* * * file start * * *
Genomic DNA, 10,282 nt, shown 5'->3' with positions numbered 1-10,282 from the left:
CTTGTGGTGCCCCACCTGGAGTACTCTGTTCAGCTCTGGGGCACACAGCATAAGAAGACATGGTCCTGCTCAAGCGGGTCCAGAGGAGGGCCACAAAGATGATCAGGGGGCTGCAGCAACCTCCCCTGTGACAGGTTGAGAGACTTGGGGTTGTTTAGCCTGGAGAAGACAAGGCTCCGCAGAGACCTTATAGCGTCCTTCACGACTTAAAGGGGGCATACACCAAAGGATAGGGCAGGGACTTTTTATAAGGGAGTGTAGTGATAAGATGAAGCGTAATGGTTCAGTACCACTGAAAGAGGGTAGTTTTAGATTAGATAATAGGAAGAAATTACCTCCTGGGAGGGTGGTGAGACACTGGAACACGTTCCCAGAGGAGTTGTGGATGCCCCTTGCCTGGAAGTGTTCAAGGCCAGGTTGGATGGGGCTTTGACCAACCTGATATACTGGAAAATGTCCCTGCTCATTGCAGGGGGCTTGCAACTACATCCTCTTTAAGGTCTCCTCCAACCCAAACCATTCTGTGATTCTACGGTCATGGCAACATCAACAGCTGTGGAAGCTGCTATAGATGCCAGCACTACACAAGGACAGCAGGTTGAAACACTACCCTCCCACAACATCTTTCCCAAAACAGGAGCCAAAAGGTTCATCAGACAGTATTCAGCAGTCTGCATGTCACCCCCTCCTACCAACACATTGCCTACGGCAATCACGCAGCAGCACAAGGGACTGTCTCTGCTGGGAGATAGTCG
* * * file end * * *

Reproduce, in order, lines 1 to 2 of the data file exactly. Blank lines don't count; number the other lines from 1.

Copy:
Genomic DNA, 10,282 nt, shown 5'->3' with positions numbered 1-10,282 from the left:
CTTGTGGTGCCCCACCTGGAGTACTCTGTTCAGCTCTGGGGCACACAGCATAAGAAGACATGGTCCTGCTCAAGCGGGTCCAGAGGAGGGCCACAAAGATGATCAGGGGGCTGCAGCAACCTCCCCTGTGACAGGTTGAGAGACTTGGGGTTGTTTAGCCTGGAGAAGACAAGGCTCCGCAGAGACCTTATAGCGTCCTTCACGACTTAAAGGGGGCATACACCAAAGGATAGGGCAGGGACTTTTTATAAGGGAGTGTAGTGATAAGATGAAGCGTAATGGTTCAGTACCACTGAAAGAGGGTAGTTTTAGATTAGATAATAGGAAGAAATTACCTCCTGGGAGGGTGGTGAGACACTGGAACACGTTCCCAGAGGAGTTGTGGATGCCCCTTGCCTGGAAGTGTTCAAGGCCAGGTTGGATGGGGCTTTGACCAACCTGATATACTGGAAAATGTCCCTGCTCATTGCAGGGGGCTTGCAACTACATCCTCTTTAAGGTCTCCTCCAACCCAAACCATTCTGTGATTCTACGGTCATGGCAACATCAACAGCTGTGGAAGCTGCTATAGATGCCAGCACTACACAAGGACAGCAGGTTGAAACACTACCCTCCCACAACATCTTTCCCAAAACAGGAGCCAAAAGGTTCATCAGACAGTATTCAGCAGTCTGCATGTCACCCCCTCCTACCAACACATTGCCTACGGCAATCACGCAGCAGCACAAGGGACTGTCTCTGCTGGGAGATAGTCG